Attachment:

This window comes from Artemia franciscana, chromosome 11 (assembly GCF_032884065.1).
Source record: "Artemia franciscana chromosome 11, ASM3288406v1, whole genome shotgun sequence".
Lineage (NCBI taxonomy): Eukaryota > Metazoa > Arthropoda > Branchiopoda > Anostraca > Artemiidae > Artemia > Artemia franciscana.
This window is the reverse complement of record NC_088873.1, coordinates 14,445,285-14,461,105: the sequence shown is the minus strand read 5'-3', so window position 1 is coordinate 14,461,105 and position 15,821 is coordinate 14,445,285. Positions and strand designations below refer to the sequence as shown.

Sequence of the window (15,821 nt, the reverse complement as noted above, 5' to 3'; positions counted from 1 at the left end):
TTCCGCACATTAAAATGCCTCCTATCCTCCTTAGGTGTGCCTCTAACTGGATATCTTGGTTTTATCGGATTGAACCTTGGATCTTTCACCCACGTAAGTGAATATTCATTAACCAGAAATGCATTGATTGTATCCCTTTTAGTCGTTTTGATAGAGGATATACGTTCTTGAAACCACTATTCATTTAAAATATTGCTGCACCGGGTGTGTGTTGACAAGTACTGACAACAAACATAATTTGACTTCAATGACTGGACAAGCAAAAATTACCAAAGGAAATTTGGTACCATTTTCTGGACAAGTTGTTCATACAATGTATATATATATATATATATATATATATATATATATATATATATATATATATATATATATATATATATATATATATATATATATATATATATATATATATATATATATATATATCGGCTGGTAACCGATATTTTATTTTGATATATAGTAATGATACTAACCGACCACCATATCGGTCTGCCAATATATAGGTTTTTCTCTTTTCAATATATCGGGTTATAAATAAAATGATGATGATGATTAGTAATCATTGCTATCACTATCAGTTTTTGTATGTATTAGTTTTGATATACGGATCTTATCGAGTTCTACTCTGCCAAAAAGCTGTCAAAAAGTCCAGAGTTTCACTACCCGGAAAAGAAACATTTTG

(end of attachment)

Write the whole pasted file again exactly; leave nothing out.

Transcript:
This window comes from Artemia franciscana, chromosome 11 (assembly GCF_032884065.1).
Source record: "Artemia franciscana chromosome 11, ASM3288406v1, whole genome shotgun sequence".
Lineage (NCBI taxonomy): Eukaryota > Metazoa > Arthropoda > Branchiopoda > Anostraca > Artemiidae > Artemia > Artemia franciscana.
This window is the reverse complement of record NC_088873.1, coordinates 14,445,285-14,461,105: the sequence shown is the minus strand read 5'-3', so window position 1 is coordinate 14,461,105 and position 15,821 is coordinate 14,445,285. Positions and strand designations below refer to the sequence as shown.

Sequence of the window (15,821 nt, the reverse complement as noted above, 5' to 3'; positions counted from 1 at the left end):
TTCCGCACATTAAAATGCCTCCTATCCTCCTTAGGTGTGCCTCTAACTGGATATCTTGGTTTTATCGGATTGAACCTTGGATCTTTCACCCACGTAAGTGAATATTCATTAACCAGAAATGCATTGATTGTATCCCTTTTAGTCGTTTTGATAGAGGATATACGTTCTTGAAACCACTATTCATTTAAAATATTGCTGCACCGGGTGTGTGTTGACAAGTACTGACAACAAACATAATTTGACTTCAATGACTGGACAAGCAAAAATTACCAAAGGAAATTTGGTACCATTTTCTGGACAAGTTGTTCATACAATGTATATATATATATATATATATATATATATATATATATATATATATATATATATATATATATATATATATATATATATATATATATATATATATATATATATATATATATATATCGGCTGGTAACCGATATTTTATTTTGATATATAGTAATGATACTAACCGACCACCATATCGGTCTGCCAATATATAGGTTTTTCTCTTTTCAATATATCGGGTTATAAATAAAATGATGATGATGATTAGTAATCATTGCTATCACTATCAGTTTTTGTATGTATTAGTTTTGATATACGGATCTTATCGAGTTCTACTCTGCCAAAAAGCTGTCAAAAAGTCCAGAGTTTCACTACCCGGAAAAGAAACATTTTG